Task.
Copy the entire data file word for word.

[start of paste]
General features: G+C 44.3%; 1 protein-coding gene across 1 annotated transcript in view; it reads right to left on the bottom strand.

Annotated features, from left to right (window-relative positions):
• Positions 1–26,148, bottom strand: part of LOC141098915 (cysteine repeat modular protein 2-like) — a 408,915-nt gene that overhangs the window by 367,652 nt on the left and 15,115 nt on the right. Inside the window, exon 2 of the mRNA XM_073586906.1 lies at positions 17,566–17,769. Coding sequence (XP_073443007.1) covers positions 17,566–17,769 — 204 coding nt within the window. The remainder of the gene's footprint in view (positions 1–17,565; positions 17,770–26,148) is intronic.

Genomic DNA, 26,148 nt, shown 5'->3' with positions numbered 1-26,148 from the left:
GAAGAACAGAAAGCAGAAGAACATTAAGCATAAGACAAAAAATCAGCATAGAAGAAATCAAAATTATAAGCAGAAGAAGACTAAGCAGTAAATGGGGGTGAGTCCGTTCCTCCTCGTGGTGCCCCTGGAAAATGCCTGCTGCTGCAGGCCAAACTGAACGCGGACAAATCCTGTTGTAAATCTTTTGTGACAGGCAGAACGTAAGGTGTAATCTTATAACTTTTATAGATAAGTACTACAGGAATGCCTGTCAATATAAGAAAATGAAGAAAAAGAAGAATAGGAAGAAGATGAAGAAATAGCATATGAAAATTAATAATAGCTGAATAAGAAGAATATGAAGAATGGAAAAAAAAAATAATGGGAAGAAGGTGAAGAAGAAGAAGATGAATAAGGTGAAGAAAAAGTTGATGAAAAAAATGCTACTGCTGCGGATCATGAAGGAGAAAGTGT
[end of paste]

General features: G+C 44.3%; 1 protein-coding gene across 1 annotated transcript in view; it reads right to left on the bottom strand.

Annotated features, from left to right (window-relative positions):
• Positions 1–26,148, bottom strand: part of LOC141098915 (cysteine repeat modular protein 2-like) — a 408,915-nt gene that overhangs the window by 367,652 nt on the left and 15,115 nt on the right. Inside the window, exon 2 of the mRNA XM_073586906.1 lies at positions 17,566–17,769. Coding sequence (XP_073443007.1) covers positions 17,566–17,769 — 204 coding nt within the window. The remainder of the gene's footprint in view (positions 1–17,565; positions 17,770–26,148) is intronic.

Genomic DNA, 26,148 nt, shown 5'->3' with positions numbered 1-26,148 from the left:
GAAGAACAGAAAGCAGAAGAACATTAAGCATAAGACAAAAAATCAGCATAGAAGAAATCAAAATTATAAGCAGAAGAAGACTAAGCAGTAAATGGGGGTGAGTCCGTTCCTCCTCGTGGTGCCCCTGGAAAATGCCTGCTGCTGCAGGCCAAACTGAACGCGGACAAATCCTGTTGTAAATCTTTTGTGACAGGCAGAACGTAAGGTGTAATCTTATAACTTTTATAGATAAGTACTACAGGAATGCCTGTCAATATAAGAAAATGAAGAAAAAGAAGAATAGGAAGAAGATGAAGAAATAGCATATGAAAATTAATAATAGCTGAATAAGAAGAATATGAAGAATGGAAAAAAAAAATAATGGGAAGAAGGTGAAGAAGAAGAAGATGAATAAGGTGAAGAAAAAGTTGATGAAAAAAATGCTACTGCTGCGGATCATGAAGGAGAAAGTGT